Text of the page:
White suburbs, closer to places of work for black workers who stayed in far-flung townships, hostels and villages, were maintained by black underpaid domestic workers and garden ‘boys’. South Africa, in the words of Madiba at his presidential inauguration, was suffering the enduring ‘indignity of being the skunk of the world’. He had implored us all to work towards making sure that ‘this beautiful land will again experience the oppression of one by another’, but reality in the shacks and our poor slums craved proof of the right magnitude that his were more than just words.

So, when the final whistle blew in Sfax, Tunisia, where our national soccer team had beaten Libya to earn their slot among the 24 nations that will compete for continental honours in Egypt in June, it was shocking to find South Africans happy to still haggle over petty club-versus-club gimmicks. If there is something South African soccer fans can do, especially those of Orlando Pirates against their Kaizer Chiefs rivals, it is trolling each other. Bordering on haughtiness, their mutual hatred and disrespect soured what should have been a national celebration and sully the momentum in the Bafana Bafana camp.

If Brand South Africa is out there selling us as a united nation, we cannot be fighting over which team has how many players in the squad. For example, the issue of long-time goalkeeper being injured and whether he should eventually retire came to the fore again. Anyone who watched the South Africa-Libya match will attest to the pivotal role played by Wits University goal-minder Darren Keet in keeping us in the competition. Defeat would have knocked us off the list of 24; but Keet was the difference.

Brand South Africa is asking us all to be inspired, including finding new ways to evaluate the performance of our national teams. Our social media chats, instead of celebrating the 2-1 victory and eventual qualification, negates the spirit of building the brand called South Africa. Some Pirates fans were calling for the firing of the injured Itumeleng Khune. Some Chiefs fans were undermining the match-saving performance by Keet; who probably grew up in soccer idolising Khune.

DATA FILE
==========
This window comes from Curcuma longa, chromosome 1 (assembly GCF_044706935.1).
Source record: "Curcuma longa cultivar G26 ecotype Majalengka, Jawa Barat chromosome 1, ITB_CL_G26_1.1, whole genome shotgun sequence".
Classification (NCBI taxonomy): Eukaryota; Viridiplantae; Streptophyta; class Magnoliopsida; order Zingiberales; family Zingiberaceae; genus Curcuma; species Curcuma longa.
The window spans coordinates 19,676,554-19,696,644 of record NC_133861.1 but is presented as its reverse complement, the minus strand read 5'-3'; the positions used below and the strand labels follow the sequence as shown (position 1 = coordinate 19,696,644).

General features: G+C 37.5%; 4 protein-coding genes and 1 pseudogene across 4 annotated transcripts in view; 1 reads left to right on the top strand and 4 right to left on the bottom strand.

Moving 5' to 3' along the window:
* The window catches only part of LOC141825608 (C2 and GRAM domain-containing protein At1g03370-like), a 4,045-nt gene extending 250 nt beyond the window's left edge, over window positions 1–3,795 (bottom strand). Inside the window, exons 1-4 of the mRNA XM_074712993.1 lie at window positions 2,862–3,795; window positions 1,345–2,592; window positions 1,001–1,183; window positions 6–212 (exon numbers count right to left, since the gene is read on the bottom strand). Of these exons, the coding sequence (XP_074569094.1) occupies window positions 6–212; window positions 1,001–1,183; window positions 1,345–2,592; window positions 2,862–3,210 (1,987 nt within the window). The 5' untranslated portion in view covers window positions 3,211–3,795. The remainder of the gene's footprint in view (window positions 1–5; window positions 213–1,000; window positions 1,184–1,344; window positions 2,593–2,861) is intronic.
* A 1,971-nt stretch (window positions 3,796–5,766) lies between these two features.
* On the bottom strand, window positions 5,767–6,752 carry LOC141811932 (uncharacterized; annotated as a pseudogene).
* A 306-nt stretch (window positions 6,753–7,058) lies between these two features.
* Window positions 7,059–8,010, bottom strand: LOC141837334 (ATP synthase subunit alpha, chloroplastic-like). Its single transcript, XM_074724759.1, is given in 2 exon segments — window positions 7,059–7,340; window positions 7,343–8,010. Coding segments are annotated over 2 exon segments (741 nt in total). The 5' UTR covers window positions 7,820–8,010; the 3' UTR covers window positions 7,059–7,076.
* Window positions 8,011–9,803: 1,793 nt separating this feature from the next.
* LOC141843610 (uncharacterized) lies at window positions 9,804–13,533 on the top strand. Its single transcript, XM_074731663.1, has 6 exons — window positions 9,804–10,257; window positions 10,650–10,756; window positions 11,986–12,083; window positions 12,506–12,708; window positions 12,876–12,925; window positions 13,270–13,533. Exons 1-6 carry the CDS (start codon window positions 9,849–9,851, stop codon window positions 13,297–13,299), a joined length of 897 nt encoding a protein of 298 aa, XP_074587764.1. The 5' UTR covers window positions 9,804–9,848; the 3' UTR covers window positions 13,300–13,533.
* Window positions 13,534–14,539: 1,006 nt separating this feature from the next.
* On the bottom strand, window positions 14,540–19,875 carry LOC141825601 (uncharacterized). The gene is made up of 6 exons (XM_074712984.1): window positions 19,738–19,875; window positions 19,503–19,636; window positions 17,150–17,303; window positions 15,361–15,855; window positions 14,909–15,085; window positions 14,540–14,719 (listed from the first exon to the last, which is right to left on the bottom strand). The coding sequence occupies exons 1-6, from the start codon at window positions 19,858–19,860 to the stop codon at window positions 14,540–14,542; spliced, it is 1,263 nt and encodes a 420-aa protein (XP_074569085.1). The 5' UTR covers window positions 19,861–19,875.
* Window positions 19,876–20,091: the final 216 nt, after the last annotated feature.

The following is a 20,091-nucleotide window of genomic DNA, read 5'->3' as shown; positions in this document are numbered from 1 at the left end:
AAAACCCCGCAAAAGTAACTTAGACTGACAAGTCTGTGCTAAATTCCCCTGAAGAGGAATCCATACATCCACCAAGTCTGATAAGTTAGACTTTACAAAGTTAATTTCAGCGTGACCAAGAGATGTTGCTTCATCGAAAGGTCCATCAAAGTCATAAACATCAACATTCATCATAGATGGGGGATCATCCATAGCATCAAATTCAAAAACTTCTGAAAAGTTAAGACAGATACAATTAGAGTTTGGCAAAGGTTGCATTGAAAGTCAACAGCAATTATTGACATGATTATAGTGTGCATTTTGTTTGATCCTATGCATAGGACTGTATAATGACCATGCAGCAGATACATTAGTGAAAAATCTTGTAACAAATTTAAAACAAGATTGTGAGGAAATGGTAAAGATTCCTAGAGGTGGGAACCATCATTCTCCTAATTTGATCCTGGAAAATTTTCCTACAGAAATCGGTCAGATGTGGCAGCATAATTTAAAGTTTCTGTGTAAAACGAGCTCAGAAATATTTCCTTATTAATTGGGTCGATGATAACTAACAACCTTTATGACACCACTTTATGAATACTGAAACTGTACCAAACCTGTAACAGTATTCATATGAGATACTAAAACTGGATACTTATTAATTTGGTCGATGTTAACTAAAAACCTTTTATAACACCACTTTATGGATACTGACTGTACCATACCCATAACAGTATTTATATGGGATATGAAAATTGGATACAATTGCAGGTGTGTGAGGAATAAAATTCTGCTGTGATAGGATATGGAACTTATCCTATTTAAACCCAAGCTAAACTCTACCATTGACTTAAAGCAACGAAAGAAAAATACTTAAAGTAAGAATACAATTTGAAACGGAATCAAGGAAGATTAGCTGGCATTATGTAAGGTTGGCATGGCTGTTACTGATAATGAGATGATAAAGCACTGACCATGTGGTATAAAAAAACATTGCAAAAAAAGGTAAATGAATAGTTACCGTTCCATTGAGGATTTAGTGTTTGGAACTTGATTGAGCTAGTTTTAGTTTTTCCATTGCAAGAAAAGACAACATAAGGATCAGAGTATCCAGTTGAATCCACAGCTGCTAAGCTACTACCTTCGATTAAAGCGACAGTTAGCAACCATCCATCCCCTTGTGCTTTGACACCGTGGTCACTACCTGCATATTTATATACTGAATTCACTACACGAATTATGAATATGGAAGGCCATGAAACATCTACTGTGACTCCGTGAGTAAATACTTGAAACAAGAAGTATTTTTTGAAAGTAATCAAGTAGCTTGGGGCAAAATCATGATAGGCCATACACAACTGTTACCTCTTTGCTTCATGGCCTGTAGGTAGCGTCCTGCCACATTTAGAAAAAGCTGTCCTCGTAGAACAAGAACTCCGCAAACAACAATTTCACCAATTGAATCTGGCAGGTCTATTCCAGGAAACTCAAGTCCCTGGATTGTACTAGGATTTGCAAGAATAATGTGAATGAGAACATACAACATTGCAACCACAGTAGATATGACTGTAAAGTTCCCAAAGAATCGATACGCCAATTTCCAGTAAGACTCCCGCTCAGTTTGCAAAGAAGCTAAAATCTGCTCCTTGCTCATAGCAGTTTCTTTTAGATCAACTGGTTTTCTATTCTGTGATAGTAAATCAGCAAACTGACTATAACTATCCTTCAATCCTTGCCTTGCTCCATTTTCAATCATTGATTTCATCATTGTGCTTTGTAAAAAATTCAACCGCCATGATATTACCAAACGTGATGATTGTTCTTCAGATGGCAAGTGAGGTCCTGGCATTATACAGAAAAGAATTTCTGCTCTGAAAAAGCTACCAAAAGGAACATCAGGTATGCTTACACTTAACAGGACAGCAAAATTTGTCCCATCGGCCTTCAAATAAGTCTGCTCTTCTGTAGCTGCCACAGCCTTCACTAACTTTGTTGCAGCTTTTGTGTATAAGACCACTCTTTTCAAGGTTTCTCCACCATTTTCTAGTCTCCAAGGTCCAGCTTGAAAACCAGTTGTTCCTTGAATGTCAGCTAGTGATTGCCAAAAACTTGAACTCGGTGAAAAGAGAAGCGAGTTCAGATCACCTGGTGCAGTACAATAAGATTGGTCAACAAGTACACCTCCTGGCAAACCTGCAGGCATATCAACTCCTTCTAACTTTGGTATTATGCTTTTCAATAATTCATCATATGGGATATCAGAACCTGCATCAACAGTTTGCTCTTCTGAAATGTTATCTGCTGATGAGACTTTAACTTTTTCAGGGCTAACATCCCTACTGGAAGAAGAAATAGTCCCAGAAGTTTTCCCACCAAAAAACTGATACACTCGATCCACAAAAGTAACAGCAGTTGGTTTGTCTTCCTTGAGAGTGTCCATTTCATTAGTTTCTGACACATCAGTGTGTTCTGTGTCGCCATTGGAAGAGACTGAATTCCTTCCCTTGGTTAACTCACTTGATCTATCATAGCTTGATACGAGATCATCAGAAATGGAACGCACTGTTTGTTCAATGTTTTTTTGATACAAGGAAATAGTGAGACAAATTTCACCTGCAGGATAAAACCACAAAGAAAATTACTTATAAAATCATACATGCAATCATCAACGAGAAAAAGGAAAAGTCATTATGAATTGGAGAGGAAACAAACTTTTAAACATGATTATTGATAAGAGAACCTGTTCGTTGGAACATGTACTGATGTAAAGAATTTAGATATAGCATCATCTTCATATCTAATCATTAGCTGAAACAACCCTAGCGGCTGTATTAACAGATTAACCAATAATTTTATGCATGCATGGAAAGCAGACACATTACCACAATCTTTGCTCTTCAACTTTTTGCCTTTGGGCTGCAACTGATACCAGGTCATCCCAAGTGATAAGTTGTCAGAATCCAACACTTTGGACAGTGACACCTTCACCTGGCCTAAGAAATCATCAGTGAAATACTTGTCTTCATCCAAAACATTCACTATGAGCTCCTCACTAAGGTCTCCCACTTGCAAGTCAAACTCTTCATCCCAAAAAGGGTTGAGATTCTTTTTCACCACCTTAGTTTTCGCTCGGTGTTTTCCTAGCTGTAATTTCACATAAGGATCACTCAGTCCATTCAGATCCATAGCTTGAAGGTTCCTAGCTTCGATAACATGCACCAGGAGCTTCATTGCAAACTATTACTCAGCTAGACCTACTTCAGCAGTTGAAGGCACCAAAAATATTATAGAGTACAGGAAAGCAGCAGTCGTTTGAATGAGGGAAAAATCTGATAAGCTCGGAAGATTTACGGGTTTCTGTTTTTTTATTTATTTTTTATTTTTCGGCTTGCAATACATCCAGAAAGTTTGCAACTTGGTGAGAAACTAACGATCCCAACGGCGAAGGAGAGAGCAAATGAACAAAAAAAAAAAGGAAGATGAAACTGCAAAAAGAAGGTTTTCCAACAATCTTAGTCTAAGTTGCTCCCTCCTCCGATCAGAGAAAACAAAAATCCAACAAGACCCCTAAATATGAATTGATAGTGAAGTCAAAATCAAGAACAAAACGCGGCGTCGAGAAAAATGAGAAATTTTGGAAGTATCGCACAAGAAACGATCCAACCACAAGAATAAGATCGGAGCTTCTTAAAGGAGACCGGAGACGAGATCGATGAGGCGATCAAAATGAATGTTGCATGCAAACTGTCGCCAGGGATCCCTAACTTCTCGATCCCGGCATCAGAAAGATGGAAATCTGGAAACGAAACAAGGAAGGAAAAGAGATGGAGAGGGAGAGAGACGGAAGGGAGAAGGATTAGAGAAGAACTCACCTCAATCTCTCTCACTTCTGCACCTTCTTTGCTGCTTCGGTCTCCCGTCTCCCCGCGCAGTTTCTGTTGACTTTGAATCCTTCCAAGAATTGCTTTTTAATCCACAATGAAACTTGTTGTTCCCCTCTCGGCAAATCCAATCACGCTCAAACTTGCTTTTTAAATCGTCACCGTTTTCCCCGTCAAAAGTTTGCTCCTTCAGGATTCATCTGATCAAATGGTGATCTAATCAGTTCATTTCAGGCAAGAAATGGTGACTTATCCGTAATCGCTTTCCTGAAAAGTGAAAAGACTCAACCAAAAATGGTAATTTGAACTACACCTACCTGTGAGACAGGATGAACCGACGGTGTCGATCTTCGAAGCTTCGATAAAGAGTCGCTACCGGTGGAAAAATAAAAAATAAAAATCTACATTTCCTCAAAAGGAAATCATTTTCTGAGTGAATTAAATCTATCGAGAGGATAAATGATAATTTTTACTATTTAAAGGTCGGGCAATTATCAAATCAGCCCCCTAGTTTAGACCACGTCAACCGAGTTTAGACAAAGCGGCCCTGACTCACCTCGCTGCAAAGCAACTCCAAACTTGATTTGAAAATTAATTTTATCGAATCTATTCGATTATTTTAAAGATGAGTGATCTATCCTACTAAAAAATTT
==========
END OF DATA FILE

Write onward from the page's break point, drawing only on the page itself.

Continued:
Our failure to realise that when Bafana Bafana plays, all the members of the squad represent South Africa – not their narrow club interest – threatens our opportunity to use sport once again to psyche ourselves into winning ways. This narrow-mindedness also surfaced ominously when Sundowns competed for the 2016 CAF Champions League. What we overlook in prioritising narrow club interests over the nation is that we winners love winners. What our national soccer team craves between now and the final match in Egypt come June/July is our unqualified faith and support. The players on that squad are us – not Pirates, Sundowns or Arrows, but South Africa.

Just as we did when we won more than a rugby tournament against the All Blacks to lift the William Webb Ellis trophy at Ellis Park in 1995 and the AFCON 1996, we better not waste this golden shot at renewed national cohesion around AFCON 2019, come June. In fact, for the brand South Africa – citizens ought to be hard at work forming a human shield around Bafana Bafana – and, by extension, our quest to rekindle our country’s greatness.

Victor Kgomoeswana is the author of Africa is Open for Business; a media commentator and public speaker on African business affairs.